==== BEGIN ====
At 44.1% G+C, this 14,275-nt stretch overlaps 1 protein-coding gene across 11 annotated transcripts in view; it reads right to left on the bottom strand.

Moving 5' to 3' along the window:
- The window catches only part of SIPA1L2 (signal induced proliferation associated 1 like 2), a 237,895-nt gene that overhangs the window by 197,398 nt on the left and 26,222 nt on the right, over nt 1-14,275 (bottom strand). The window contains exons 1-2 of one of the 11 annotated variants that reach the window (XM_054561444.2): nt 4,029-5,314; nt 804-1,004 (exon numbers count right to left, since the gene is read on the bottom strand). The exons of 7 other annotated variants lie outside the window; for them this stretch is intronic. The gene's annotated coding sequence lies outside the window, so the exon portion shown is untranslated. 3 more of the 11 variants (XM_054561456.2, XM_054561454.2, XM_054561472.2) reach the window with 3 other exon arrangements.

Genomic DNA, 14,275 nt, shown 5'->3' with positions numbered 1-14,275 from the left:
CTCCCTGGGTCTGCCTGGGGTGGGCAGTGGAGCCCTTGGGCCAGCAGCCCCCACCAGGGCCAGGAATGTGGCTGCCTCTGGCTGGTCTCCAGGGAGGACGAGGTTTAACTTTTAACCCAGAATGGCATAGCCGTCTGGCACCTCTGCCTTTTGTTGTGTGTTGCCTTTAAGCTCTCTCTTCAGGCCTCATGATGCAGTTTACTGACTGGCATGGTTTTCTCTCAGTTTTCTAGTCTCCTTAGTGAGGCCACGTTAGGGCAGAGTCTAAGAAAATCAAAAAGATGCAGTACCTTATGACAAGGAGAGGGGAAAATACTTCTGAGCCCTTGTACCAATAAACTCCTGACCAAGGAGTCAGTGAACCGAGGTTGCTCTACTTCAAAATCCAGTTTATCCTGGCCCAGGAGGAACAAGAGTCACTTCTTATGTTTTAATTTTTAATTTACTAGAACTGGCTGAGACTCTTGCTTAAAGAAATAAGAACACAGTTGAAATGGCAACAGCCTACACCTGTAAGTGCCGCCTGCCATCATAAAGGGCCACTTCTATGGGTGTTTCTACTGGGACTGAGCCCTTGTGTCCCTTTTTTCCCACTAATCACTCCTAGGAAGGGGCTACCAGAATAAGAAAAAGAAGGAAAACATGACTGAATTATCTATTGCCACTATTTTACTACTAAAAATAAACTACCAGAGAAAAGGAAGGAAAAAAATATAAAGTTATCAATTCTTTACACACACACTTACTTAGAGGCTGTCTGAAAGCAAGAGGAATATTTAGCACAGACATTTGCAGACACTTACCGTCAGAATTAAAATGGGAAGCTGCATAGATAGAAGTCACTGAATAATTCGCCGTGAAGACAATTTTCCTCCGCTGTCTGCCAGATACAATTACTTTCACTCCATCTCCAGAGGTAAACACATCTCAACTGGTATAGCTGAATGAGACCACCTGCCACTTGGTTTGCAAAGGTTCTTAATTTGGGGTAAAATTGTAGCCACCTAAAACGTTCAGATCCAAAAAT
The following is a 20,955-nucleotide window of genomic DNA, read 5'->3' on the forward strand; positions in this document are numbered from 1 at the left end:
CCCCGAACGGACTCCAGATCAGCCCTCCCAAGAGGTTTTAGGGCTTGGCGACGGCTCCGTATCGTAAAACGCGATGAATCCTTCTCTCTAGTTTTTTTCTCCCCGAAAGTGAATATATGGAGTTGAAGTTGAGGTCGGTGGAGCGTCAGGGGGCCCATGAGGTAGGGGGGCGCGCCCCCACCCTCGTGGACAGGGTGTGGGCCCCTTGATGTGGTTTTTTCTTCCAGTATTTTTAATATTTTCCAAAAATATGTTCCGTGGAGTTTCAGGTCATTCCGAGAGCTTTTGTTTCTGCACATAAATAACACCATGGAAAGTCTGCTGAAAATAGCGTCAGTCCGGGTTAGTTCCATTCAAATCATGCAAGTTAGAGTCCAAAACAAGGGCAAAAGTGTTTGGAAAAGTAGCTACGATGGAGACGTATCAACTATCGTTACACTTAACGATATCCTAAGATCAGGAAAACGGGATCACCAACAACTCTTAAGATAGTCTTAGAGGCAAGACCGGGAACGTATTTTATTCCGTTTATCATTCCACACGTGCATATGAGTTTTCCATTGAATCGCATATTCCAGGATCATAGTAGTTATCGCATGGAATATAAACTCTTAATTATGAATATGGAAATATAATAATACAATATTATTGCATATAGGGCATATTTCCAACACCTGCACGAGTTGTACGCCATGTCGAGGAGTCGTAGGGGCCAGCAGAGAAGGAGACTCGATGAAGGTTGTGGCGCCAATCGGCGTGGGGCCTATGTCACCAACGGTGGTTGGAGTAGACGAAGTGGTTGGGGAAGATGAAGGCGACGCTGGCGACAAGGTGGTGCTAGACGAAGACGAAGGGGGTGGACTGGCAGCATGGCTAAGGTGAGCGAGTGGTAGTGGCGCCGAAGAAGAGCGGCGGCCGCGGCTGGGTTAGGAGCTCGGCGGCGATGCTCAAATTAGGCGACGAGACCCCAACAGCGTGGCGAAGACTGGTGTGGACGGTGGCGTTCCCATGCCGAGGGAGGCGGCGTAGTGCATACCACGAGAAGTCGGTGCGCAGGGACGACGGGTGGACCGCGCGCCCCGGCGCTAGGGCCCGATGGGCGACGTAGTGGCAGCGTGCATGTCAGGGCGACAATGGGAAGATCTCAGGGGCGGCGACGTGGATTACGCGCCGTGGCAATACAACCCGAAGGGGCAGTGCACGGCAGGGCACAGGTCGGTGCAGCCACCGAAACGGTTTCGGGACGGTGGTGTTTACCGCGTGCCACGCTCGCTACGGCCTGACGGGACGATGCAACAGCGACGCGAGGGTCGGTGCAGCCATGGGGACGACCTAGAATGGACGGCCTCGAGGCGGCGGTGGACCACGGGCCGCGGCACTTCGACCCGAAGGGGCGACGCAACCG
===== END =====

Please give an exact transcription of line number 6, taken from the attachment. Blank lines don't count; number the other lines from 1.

The following is a 20,955-nucleotide window of genomic DNA, read 5'->3' on the forward strand; positions in this document are numbered from 1 at the left end: